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Are you sniffling and sneezing yet? If not, chances are that you soon will be. Cold season is upon us!

Experts estimate that adults will average two to four colds this year. Kids often get six to 10 URIs (upper respiratory infections) in a year.

Interestingly, senior citizens seem less susceptible, averaging less than one cold annually. That’s presumably because they have had so many over a lifetime that they have built up natural immunity by the time they reach their 60s.

According to the government, there will be more than 1 billion colds in the U.S. this year. That adds up to a lot of suffering. And modern medicine doesn’t have a thing it can offer to help you overcome the infection. Ask your doctor for a drug to speed recovery and he or she will shrug in frustration.

Infectious-disease experts usually offer the same old advice year in and year out: Wash your hands! If you do come down with a cold, “get plenty of rest and drink fluids.”

There’s not a lot of scientific evidence that such recommendations make much difference. A randomized trial of hand disinfection with an alcohol hand sanitizer demonstrated dismal results (Clinical Infectious Diseases, May 15, 2012). One group of volunteers applied the alcohol lotion every three hours throughout the day. The control group followed their normal hand-washing routine. All subjects kept a diary of common cold symptoms. Nasal lavage specimens were analyzed for rhinovirus (RV).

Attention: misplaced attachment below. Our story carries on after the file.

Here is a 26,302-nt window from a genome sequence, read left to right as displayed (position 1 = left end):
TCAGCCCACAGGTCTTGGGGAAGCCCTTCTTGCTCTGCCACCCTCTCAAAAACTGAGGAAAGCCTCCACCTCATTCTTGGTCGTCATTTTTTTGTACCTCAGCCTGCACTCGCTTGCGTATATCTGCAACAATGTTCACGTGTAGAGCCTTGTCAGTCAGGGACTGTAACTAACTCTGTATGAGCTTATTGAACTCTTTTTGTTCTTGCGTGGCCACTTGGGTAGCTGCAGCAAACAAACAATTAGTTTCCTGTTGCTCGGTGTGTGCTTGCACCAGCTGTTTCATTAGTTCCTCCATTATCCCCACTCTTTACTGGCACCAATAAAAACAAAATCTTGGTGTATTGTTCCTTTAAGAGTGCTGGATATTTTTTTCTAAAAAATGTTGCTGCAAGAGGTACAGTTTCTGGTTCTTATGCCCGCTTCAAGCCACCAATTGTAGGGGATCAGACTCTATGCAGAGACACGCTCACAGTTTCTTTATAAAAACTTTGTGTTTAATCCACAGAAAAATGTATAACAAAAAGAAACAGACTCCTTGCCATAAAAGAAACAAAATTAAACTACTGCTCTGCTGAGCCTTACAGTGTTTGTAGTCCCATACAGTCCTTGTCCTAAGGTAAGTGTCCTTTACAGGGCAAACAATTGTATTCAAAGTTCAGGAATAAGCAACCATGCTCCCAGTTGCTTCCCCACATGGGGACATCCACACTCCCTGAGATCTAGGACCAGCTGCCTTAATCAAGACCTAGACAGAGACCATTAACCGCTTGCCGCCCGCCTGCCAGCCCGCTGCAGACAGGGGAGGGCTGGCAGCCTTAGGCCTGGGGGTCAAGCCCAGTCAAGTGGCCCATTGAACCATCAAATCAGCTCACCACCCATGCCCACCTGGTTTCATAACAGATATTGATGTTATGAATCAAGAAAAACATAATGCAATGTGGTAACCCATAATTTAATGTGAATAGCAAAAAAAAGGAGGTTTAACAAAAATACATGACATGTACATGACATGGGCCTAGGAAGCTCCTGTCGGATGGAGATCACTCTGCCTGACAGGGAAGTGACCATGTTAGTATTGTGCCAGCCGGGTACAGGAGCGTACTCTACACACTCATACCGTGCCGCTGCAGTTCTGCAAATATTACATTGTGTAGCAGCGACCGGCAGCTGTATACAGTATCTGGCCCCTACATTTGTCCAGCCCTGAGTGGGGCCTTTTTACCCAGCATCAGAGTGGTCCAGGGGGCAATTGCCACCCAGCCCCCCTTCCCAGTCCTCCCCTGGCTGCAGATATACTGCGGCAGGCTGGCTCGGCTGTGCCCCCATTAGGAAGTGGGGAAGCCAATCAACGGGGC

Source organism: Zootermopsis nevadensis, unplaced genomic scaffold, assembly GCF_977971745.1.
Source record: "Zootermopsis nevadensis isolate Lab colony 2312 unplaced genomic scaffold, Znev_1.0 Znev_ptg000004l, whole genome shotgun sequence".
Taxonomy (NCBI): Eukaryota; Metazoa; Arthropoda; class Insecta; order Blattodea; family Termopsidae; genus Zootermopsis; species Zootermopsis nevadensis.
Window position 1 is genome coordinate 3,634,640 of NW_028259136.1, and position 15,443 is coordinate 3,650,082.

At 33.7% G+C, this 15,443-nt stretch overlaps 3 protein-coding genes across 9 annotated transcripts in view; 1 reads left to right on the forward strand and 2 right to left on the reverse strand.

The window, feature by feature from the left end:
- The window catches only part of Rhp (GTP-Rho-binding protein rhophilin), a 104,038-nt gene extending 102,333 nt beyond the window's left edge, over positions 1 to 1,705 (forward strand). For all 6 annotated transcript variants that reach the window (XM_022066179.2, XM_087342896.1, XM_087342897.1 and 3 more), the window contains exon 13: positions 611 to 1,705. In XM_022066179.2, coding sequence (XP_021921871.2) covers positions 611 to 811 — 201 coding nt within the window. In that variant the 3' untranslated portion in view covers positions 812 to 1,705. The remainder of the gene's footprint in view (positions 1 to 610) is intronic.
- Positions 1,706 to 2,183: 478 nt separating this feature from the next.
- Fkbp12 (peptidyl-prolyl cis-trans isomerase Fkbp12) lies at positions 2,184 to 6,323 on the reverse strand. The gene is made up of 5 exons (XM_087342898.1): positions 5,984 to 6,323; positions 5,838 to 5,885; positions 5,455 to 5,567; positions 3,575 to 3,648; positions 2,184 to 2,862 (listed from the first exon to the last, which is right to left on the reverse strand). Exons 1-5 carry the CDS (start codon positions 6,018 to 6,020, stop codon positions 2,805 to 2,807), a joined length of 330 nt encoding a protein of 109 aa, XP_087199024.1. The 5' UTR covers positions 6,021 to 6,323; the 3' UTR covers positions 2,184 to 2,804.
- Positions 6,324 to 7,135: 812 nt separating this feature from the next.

Sadly, the investigators discovered “virucidal hand treatment had no significant impact on the incidence of RV infection or RV-associated illness.” Even though the regular use of alcohol-containing hand sanitizer effectively eradicates cold viruses from the hands, regular use did not reduce the likelihood of catching a cold.

So what should you do if you do come down with a URI this winter? We do not recommend most drugstore cold treatments. The pain relievers that are frequently found in such remedies (ibuprofen and acetaminophen) may actually dampen immune response and increase nasal symptoms (Journal of Infectious Diseases, December 1990).

Oral decongestants can ease stuffiness, but they may lead to insomnia. Getting a good night’s sleep is important to allow the immune system to fight off cold viruses.

For symptom relief, grandmothers around the world have relied on home remedies for generations. Chicken soup, hot toddies, ginger tea, garlic and cod liver oil (with vitamin D) all have enthusiastic supporters.

There are details about these remedies and about antiviral Chinese herbs such as andrographis and astragalus in our Guide to Colds, Coughs and the Flu. Anyone who would like a copy, please send $3 in check or money order with a long (No. 10), stamped (66 cents), self-addressed envelope to: Graedons’ People’s Pharmacy, No. Q-20, P.O. Box 52027, Durham, NC 27717-2027. It also can be downloaded for $2 from our website: www.peoplespharmacy.com. This brochure also contains a range of remedies for coughs, such as thyme tea, honey, dark chocolate and grape juice, that are safer for children than drugstore cough syrup.

If you do catch a cold in the coming weeks, remember that the best thing you can do is stay home, rest and avoid spreading it to others.